Background: Whilst cranial autonomic symptoms (CAS) are typically associated with trigeminal autonomic cephalalgias (TAC's), they have also been reported in migraine. Identification and understanding of these symptoms in migraine is important to ensure timely diagnosis and effective management. Methods: Migraineurs seen in a tertiary headache service between 2014 and 2018 (n = 340): cohort one, and a separate cohort of headache patients seen between 2014-May 2021 reporting voice change, or throat swelling, or both, as CAS were selected (n = 64): cohort two. We performed a service evaluation of our records regarding age, sex, diagnosis, headache and CAS frequency and laterality as acquired from the first consultation, during which a detailed headache history is taken by a headache trained physician. Results: Cohort 1: Mean age 43 (range 14-94, SD 15). The most common diagnosis was chronic migraine (78%). Median monthly headache frequency was 26 days (IQR 15-75). At least one CAS was reported in 74%, with a median of two (IQR 0-3). The most common were nasal congestion (32%), lacrimation (31%) and aural fullness (25%). Most patients reported their most common headache as unilateral (80%) and with it strictly unilateral CAS (64%). There was a positive association between headache and CAS laterality (χ21 = 20.7, P < 0.001), with a positive correlation between baseline headache frequency and number of CAS reported (r = 0.11, P = 0.047). Cohort two: mean age 49 (range 23-83, SD 14). Diagnoses were chronic migraine (50%), chronic cluster headache (11%), undifferentiated continuous lateralised headache (9%), SUNCT/SUNA (8%), hemicrania continua (8%), episodic migraine (8%), episodic cluster headache (3%) and trigeminal neuropathies (3%). Most (89%) described trigeminal distribution pain; 25% involving all three divisions. Throat swelling was reported by 54, voice change by 17, and both by 7. The most common CAS reported were lacrimation (n = 47), facial swelling (n = 45) and rhinorrhoea (n = 37). There was significant agreement between the co-reporting of throat swelling (χ21 = 7.59, P = 0.013) and voice change (χ21 = 6.49, P = 0.02) with aural fullness. Conclusions: CAS are common in migraine, are associated with increasing headache frequency and tend to lateralise with headache. Voice change and throat swelling should be recognized as possible parasympathetically-mediated CAS. They may be co-associated and associated with aural fullness, suggesting a broadly somatotopic endophenotype.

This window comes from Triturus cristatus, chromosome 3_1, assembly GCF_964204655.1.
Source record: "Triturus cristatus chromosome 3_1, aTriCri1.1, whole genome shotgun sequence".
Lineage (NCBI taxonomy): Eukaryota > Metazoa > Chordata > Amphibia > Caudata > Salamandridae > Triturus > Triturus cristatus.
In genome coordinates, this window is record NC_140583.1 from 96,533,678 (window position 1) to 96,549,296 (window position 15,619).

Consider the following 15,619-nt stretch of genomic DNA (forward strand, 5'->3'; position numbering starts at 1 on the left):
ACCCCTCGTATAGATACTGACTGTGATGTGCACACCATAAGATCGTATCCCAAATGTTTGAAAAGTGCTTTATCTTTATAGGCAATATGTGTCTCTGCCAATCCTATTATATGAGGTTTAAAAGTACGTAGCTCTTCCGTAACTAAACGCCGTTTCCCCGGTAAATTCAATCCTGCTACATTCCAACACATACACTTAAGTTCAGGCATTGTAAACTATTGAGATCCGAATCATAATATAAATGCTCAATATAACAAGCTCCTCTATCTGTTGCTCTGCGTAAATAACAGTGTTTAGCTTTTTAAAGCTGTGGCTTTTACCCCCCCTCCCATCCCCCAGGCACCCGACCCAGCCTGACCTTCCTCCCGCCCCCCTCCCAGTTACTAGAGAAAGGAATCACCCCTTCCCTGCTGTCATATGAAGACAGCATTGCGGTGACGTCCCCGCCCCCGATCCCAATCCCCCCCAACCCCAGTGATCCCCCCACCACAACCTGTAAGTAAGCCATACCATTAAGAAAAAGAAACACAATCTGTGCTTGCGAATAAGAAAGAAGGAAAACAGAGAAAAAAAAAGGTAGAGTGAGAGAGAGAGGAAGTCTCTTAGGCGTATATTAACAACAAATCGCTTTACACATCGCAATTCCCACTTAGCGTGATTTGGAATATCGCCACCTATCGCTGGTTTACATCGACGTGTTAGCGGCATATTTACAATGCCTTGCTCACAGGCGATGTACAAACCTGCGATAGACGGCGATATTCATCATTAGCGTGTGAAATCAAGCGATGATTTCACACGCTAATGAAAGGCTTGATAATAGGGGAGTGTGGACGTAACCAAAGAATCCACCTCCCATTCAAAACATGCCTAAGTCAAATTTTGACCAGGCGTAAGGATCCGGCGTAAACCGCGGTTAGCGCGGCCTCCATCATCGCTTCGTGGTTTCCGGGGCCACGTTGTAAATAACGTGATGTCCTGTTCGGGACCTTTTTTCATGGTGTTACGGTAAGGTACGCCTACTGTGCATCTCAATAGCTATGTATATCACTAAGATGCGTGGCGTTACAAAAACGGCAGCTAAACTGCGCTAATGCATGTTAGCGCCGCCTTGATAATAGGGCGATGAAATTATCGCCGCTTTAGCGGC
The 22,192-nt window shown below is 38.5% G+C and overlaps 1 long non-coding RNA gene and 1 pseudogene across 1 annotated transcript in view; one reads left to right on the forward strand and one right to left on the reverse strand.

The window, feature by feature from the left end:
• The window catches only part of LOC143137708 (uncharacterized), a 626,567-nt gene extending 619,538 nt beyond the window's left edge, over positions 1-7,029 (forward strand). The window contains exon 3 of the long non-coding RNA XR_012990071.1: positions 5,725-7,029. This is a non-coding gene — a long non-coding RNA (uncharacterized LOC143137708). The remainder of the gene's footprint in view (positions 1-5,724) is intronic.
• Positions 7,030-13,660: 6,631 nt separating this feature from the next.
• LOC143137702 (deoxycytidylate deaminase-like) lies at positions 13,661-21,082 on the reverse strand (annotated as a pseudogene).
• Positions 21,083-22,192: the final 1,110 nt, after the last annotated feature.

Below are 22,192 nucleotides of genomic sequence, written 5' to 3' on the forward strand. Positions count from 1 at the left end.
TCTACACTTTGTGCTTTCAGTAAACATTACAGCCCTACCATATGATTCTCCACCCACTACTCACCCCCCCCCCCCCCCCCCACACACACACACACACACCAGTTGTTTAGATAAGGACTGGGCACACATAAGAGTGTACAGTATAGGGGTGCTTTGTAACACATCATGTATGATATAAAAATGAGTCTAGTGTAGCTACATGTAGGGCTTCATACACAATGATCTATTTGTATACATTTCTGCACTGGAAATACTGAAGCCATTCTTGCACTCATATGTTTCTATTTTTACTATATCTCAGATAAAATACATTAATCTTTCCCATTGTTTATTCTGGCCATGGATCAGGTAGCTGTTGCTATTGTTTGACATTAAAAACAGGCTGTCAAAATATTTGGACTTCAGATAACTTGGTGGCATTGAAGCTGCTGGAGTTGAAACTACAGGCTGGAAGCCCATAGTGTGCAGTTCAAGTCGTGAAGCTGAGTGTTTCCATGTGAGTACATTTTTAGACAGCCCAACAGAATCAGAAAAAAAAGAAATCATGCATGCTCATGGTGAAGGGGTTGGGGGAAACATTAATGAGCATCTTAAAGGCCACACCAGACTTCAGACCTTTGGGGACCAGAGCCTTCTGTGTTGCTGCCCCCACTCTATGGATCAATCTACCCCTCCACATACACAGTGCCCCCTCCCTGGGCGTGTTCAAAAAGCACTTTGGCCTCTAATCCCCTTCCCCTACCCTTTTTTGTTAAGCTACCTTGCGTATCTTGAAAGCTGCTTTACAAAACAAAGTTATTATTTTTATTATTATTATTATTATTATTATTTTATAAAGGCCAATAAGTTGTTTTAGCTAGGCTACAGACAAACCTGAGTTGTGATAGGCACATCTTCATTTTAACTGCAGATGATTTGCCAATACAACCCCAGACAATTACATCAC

Background Current pharmacologic prophylactic strategies for migraine have exhibited limited efficacy, with response rates as low as 40%–50%. In addition to the limited efficacy, the acceptability of those pharmacologic prophylactic strategies were unacceptable. Although noninvasive brain/nerve stimulation strategies may be effective, the evidence has been inconsistent. The aim of this network meta-analysis (NMA) was to compare strategies of noninvasive brain/nerve stimulation for migraine prophylaxis with respect to their effectiveness and acceptability. Methods The PubMed, Embase, ScienceDirect, ProQuest, , ClinicalKey, Cochrane CENTRAL, Web of Science, and databases were systematically searched to date of June 4th, 2021 for randomized controlled trials (RCTs). Patients with diagnosis of migraine, either episodic migraine or chronic migraine, were included. All NMA procedures were conducted under the frequentist model. Results Nineteen RCTs were included ( N = 1493; mean age = 38.2 years; 82.0% women). We determined that the high frequency repetitive transcranial magnetic stimulation (rTMS) over C3 yielded the most decreased monthly migraine days among all the interventions [mean difference = − 8.70 days, 95% confidence intervals (95%CIs): − 14.45 to − 2.95 compared to sham/control groups]. Only alternating frequency (2/100 Hz) transcutaneous occipital nerve stimulation (tONS) over the Oz (RR = 0.36, 95%CIs: 0.16 to 0.82) yielded a significantly lower drop-out rate than the sham/control groups did. Conclusions The current study provided a new direction for the design of more methodologically robust and larger RCTs based on the findings of the potentially beneficial effect on migraine prophylaxis in participants with migraine by different noninvasive brain/nerve stimulation, especially the application of rTMS and tONS. Trial registration CRD42021252638. The current study had been approval by the Institutional Review Board of the Tri-Service General Hospital, National Defense Medical Center (TSGHIRB No. B-109-29).